fendants, to the use, first, of the testator Stevens in his lifetime; and secondly, of the plaintiffs as executors. The defendants pleaded the general issue, and gave a notice of set-off, dated the 8th May, 1892; insisting, that the testator Stepens in his life time was, and that the plaintiffs, as his executors since his death, and before the commencement of this suit, were and still are indebted to the defendants in the sum of 25001. upon and by virtue of a certain promissory note, bearing date the 21st January, 1822, made by Stevens, whereby he promised to pay three months after the date thereof, to the defendants or order, the sum of 10001. value received in account; and also upon and by virtue of a certain bill of exchange, bearing date the 1st January, 1821, made and drawn by certain persons by the name and description of William and George Andrews, upon and accepted by Stevens, whereby the said W. and G. Andrews requested Stevens, at two months date, to pay to their order 4671. 5s. 60. for value received in barley, and which bill was afterwards, and in the life time of the testator, endorsed and delivered to the defendants.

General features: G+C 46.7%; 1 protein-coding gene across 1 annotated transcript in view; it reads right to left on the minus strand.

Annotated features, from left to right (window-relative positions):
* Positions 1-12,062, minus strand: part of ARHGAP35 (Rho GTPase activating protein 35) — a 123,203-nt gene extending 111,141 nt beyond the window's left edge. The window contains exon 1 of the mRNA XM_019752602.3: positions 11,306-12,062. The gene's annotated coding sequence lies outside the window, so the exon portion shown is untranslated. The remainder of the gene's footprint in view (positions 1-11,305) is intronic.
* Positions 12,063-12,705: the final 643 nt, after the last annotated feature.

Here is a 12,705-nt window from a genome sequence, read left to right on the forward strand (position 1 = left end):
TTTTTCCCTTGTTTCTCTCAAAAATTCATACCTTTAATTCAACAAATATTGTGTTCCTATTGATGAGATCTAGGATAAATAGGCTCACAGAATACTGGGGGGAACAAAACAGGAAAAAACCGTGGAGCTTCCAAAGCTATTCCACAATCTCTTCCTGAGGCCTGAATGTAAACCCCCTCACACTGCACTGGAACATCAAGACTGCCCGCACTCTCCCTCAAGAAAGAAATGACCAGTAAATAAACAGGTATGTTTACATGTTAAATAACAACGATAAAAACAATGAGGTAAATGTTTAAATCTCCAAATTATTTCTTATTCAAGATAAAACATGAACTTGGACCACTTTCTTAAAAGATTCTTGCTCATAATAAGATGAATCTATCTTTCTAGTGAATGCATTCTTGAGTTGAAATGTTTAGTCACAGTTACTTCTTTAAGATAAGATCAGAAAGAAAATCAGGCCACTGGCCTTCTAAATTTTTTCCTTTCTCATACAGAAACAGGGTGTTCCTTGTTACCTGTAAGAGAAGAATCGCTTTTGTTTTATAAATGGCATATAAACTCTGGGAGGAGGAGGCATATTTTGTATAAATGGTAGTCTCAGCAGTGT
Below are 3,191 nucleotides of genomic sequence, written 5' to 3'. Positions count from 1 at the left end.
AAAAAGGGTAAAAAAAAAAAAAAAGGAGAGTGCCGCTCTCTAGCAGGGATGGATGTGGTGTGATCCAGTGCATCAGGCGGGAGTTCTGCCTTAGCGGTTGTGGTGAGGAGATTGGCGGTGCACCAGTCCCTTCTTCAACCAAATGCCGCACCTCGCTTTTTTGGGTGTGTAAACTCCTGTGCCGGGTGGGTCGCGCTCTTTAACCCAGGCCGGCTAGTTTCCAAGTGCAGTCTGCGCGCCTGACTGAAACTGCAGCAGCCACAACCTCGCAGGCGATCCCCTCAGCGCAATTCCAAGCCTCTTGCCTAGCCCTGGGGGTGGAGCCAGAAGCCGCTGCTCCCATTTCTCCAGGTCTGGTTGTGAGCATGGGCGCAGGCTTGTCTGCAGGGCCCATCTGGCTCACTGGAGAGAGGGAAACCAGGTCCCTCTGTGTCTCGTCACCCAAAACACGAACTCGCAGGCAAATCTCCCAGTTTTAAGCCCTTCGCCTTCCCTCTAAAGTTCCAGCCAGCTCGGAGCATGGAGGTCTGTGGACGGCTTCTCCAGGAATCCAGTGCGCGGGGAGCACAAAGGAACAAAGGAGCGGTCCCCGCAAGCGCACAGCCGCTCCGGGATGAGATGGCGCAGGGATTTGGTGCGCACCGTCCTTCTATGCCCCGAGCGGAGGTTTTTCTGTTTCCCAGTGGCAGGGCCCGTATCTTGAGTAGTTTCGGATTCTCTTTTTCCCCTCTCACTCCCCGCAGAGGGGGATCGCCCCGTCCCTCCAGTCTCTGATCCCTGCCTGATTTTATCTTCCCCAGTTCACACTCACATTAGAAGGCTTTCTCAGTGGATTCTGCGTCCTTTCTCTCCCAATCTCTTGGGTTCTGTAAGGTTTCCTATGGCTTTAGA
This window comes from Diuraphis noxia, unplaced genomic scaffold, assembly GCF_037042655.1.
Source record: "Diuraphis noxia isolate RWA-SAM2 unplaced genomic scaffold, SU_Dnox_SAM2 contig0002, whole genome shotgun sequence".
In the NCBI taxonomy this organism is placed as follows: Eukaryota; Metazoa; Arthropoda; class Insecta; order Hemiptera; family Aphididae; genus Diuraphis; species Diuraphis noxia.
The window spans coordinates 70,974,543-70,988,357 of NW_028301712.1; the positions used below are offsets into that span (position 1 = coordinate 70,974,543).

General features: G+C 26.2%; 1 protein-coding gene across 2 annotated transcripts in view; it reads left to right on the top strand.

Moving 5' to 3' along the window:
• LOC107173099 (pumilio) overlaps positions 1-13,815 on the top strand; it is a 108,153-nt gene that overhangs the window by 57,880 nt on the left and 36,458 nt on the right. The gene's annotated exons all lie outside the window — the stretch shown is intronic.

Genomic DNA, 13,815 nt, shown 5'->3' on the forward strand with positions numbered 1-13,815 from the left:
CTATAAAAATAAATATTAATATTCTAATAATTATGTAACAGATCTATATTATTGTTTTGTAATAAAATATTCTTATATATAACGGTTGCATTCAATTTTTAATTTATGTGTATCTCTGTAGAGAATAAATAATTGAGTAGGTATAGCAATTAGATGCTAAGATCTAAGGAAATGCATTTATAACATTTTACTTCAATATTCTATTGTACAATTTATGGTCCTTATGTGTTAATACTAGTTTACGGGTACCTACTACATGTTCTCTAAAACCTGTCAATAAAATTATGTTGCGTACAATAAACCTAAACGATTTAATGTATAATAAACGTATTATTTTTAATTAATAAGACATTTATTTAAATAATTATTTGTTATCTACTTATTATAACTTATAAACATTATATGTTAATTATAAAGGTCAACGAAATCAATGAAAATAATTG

At the trial, before Lord Chief Justice Dallas, at the sittings at Guildhall after the last Term, a verdict was found for the plaintiffs for the sum of 1421/. 158. 7d. subject to the opinion of the Court upon the following case:

Josiah Stevens the testator, who was a malster at Kingston, and also occupied a farm near Bristol, kept a cash account with the defendants who were bankers in London, for nine or ten years prior to his decease, which happened on the 2d March, 1822, during which period they had been in the habit of accommodating him with the loan of 10001. upon the security of his promissory nole, which was renewed every three months. The mode of carrying on this system of accommodation was by the testator's delivering to the defendants his promissory note, which they discounted according to the common